Ronnie Dunn’s first post-B&D single might be a kiss-and-make up song. Or it could be a call for world peace and greater humanity. Maybe it’s the turmoil in Egypt that has me leaning toward the latter interpretation.
The production is surprisingly pop-flavored, and it starts to go in the big arena direction but never quite makes it there. It’s as if the raw power of Dunn’s voice keeps the musicians in check.
We’ve always known Dunn is a great singer, one of the finest country vocalists of the last quarter century. Since he was almost always the lead singer of Brooks & Dunn, I’d assumed that his solo career would just be a bunch more Brooks & Dunn records without Kix’s token vocals.
My assumption was wrong. If “Bleed Red” is any indication, Dunn has a whole new level of music inside of him. I can’t wait to hear more.
In a male-dominated industry, it’s often difficult to hear distinction in the plethora of male voices on mainstream country radio. We do not have such a challenge with Randy Houser, however. Instead, Houser has a voice that rivals the soul and strength of Brooks and Dunn’s Ronnie Dunn. Regrettably, his debut album mainly suffered from production that detracted from his distinctive voice by placing heavy emphasis on the trending bombast of the times.
Houser’s promise was not completely absent, however, as demonstrated on strong songs like “Anything Goes”, “Something Real” and “How Many Times”, along with the playful “Lie”. Unfortunately, those moments were overshadowed by the larger raucous tone of the album, which, ultimately, made the disc uneven. So, in one of the small positive twists of 2010, Houser’s new album, They Call Me Cadillac, is a pleasant divergence from his previous effort.
Along with the jaunty title track that, apparently, refers to Houser’s nickname, “Out Here in the Country”, and “I’m All about It” help to fill the uptempo quota that is inarguably needed for a mainstream release. These songs are catchy with a certain level of cheeky charm to keep them enjoyable. Additionally, “A Man Like Me” is a pleasing throwback to a Waylon Jennings sound with a refreshing modern twist to it. On the mellower end of things, the slow burning “Addicted” and the pretty waltz, “If I Could Buy Me Some Time”, help to serve as a good counterbalance.
There are a couple of missteps on the album, however. “Whistlin’ Dixie”, the album’s lead single, is simply an intolerable wall of noise full of insufferable clichés for the express purpose of conjuring up southern imagery. The other notable stumble on the album is sonically pleasing, but lyrically troubling. “Will I Always Be This Way” is a self-indulgent lament of a man who doesn’t know if he can ever settle down. While the sentiment is a continual trope of country songs, it’s expressed especially distastefully in this one, as Houser asks, “Will I ever be the kind of guy / Who’s running home every night / To the little house / And doing right by the little wife?”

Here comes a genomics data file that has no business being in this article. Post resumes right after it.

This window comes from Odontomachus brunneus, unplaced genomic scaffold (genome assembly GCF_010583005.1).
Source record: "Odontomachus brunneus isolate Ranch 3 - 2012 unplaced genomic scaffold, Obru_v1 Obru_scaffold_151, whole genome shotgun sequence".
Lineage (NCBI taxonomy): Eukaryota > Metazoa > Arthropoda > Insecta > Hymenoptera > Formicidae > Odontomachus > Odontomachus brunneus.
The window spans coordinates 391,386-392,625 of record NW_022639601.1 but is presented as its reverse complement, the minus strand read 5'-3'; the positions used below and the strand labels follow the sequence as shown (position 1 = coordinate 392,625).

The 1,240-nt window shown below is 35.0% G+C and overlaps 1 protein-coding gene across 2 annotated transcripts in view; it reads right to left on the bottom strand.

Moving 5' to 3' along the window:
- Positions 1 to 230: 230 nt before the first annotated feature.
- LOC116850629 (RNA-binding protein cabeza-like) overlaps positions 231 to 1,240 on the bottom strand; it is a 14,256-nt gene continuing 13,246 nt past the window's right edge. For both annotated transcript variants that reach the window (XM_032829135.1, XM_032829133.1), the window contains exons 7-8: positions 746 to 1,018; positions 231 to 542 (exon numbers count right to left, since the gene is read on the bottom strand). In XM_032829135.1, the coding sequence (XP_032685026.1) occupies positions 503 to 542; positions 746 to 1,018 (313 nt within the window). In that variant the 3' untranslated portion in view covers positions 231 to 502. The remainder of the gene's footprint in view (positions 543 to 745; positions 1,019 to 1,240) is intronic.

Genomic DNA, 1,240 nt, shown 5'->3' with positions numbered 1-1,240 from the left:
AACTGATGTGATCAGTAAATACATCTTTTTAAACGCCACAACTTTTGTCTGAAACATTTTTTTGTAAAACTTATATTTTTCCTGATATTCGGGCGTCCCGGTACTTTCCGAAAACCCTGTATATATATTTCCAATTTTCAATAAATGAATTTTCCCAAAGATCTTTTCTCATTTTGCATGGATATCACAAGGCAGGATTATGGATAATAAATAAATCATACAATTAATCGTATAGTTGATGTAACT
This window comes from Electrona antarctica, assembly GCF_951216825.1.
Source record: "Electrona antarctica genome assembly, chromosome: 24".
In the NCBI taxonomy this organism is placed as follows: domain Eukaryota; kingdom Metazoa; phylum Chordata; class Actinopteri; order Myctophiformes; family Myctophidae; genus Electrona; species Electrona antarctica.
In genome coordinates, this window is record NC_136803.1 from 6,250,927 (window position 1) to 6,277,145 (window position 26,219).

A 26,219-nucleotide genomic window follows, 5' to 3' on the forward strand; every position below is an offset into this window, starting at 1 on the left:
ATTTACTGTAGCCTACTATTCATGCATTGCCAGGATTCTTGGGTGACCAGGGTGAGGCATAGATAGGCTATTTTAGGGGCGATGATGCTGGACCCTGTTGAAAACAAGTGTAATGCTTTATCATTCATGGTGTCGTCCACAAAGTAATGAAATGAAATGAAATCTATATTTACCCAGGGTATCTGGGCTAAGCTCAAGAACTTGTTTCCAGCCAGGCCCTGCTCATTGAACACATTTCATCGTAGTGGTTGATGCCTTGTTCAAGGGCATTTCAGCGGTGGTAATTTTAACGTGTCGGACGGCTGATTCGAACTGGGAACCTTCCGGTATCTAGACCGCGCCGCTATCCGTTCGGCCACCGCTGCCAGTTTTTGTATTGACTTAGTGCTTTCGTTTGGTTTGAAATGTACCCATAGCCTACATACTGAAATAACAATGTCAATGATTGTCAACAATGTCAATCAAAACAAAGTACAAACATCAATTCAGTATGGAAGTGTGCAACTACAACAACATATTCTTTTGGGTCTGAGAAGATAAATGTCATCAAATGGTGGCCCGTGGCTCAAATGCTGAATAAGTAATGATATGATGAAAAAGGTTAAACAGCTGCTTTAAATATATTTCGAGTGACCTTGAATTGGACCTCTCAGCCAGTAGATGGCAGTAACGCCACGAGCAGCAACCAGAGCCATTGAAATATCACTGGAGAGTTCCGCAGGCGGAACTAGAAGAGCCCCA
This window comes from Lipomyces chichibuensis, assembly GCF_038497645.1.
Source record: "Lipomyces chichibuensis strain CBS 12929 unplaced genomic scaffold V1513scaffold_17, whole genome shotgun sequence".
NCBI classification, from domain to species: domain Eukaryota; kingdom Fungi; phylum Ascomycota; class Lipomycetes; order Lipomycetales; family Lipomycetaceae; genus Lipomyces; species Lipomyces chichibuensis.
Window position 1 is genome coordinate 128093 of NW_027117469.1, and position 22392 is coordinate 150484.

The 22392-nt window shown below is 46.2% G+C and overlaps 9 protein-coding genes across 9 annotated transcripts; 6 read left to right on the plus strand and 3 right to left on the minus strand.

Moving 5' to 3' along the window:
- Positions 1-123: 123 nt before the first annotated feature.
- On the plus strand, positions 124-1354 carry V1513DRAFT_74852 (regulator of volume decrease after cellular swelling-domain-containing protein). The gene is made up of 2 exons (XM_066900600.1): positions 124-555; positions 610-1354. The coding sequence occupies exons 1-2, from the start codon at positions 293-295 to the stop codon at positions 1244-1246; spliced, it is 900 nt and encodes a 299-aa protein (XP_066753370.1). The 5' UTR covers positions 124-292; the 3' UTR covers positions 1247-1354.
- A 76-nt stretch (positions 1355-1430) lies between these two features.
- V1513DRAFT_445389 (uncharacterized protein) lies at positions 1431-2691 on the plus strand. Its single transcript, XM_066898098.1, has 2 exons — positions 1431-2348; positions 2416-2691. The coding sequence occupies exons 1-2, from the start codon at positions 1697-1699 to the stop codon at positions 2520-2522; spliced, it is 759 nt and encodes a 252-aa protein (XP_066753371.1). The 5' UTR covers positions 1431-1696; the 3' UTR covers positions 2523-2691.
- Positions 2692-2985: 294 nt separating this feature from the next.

Luckily, the album is rarely interrupted by such inferior material. Instead, it’s largely comprised of solid songs with some standout gems, particularly the bone-chillingly spare “Lead Me Home”, a bluesy gospel song that Houser vocally nails with just the right mix of soul and restraint. Similarly, “Somewhere South of Memphis” is also impressively soulful, as its title rightfully suggests.
Randy Houser is now on the Toby Keith-owned label, Show Dog Universal. Interestingly, it seems that despite Keith’s reputation for in-your-face songs and productions, Houser has still been granted the freedom to dial back the loud that pervaded his freshman album to embrace a less cluttered, more organic sound for his sophomore project. Rather than the screaming guitars and pulsating rhythms that largely drove Anything Goes, this album manages to find a way to retain the energy from the first album while sounding relaxed and allowing Houser to seem more comfortable with his songs. Electric guitars and hooky drum beats are still a part of the equation, but fiddles, acoustic and steel guitars are just as present, which mercifully allows the two styles to positively coexist.